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Should retirement age be increased to 65+?
Lipi Agrawal | HRKatha | New Delhi | Wednesday, 03 August 2016

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In June, the government raised the retirement age of doctors to 65 years. Doctors anyway continue to practice till the last leg of their life but from government’s perspective, it wanted to retain the talent pool in Central Health Service. It’s a growing concern for the government as more than 28 per cent of the central government employees are above 50 years of age. This implies that not only the government will lose experienced high- level personnel but it will even entail unquantifiable costs as new recruits will require training and on-the-job skills.

If professionals such as doctors, lawyers and CAs, can continue to work for post 60, then why can’t other professionals be it an engineer, bureaucrat or a clerk do so. The official retirement age was fixed at a certain 58 years or 60 years because then the life expectancy was low. Now with better medical facilities, people above 60 are quite active and healthy. HRKatha tries to find a rationale.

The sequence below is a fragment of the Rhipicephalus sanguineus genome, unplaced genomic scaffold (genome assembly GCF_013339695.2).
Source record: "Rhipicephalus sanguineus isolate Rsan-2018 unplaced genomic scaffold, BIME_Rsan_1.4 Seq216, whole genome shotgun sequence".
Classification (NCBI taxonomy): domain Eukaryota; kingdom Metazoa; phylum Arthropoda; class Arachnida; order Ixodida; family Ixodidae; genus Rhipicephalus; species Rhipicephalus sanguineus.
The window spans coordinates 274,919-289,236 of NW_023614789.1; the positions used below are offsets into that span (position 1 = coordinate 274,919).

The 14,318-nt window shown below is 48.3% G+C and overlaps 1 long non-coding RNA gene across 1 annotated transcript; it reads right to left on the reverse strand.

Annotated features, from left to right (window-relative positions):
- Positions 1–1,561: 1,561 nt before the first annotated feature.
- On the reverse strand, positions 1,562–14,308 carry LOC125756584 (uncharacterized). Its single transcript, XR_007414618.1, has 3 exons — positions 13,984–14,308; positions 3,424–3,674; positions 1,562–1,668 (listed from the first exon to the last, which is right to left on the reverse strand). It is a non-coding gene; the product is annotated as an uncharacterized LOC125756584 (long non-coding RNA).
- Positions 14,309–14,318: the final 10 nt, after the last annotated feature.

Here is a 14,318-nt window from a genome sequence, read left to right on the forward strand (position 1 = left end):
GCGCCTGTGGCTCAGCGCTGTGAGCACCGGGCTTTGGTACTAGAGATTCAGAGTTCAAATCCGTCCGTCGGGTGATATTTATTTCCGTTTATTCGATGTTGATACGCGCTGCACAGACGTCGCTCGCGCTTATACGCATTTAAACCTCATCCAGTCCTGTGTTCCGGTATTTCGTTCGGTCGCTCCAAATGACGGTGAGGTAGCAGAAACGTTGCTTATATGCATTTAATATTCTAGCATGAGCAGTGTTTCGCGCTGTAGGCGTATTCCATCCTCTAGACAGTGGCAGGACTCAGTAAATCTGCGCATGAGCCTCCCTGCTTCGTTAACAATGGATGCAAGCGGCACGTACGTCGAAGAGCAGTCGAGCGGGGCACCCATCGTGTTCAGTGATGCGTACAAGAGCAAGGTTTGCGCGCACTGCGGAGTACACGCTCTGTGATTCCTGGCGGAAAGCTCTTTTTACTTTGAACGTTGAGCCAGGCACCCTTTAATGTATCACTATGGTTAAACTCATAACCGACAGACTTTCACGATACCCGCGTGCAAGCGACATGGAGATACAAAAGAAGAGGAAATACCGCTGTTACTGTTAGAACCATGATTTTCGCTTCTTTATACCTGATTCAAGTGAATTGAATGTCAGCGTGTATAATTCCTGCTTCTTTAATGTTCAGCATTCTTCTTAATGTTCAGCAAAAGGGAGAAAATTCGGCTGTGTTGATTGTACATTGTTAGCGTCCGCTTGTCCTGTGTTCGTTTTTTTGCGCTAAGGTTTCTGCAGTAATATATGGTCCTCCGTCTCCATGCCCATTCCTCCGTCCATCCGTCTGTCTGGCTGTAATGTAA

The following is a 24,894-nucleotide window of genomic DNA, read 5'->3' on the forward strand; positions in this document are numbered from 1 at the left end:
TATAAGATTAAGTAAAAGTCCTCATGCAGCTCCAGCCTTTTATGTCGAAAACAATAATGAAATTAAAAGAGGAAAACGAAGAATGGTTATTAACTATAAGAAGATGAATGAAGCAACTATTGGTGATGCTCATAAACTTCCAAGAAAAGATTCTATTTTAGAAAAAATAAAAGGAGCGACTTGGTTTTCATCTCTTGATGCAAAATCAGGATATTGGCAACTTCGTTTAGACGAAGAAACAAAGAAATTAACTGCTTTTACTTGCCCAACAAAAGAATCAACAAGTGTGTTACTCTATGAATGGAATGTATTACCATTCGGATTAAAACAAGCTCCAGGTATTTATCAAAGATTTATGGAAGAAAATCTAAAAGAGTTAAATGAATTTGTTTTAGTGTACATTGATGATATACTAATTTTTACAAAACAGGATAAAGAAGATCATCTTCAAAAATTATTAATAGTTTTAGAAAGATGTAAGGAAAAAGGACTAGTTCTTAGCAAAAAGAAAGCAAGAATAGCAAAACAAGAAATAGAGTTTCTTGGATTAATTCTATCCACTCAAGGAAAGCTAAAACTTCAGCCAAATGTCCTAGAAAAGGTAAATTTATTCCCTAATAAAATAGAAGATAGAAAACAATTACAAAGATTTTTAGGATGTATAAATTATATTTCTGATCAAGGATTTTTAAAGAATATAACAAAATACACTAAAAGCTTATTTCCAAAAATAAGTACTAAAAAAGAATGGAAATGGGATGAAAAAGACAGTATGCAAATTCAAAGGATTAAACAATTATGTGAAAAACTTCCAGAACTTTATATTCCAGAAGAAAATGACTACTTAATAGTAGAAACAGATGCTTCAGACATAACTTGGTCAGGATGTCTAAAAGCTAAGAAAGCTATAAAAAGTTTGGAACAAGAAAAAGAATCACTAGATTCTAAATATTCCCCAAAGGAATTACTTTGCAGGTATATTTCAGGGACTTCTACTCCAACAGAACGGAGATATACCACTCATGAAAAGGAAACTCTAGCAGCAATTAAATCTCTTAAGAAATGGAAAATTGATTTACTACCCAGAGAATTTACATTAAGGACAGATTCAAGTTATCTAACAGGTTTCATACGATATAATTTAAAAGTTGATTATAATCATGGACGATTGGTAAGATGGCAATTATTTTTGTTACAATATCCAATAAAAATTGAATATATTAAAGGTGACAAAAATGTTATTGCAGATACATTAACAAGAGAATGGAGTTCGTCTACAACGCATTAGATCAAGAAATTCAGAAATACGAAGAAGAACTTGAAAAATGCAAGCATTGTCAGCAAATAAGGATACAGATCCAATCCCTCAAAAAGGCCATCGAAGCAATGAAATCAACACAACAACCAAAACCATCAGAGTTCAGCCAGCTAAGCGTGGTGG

Rajiv Krishnan, advisory partner and leader — people & organisation, EY

It is better to reduce the retirement age rather than increase it in. With lifetime employment certainty, productivity tends to go for a toss.

Rajiv Krishnan

I am not a great believer of the concept of ‘retirement age’ as it is almost like a function of ‘lifetime employment’. The private sector is designed such that it doesn’t offer an assurance of lifetime employment. From that point of view, people in the private sector are well aware of the fact that they need to remain useful and effective to safeguard their employment. Considering this, the idea of retirement age vanishes as it automatically means enduring employment.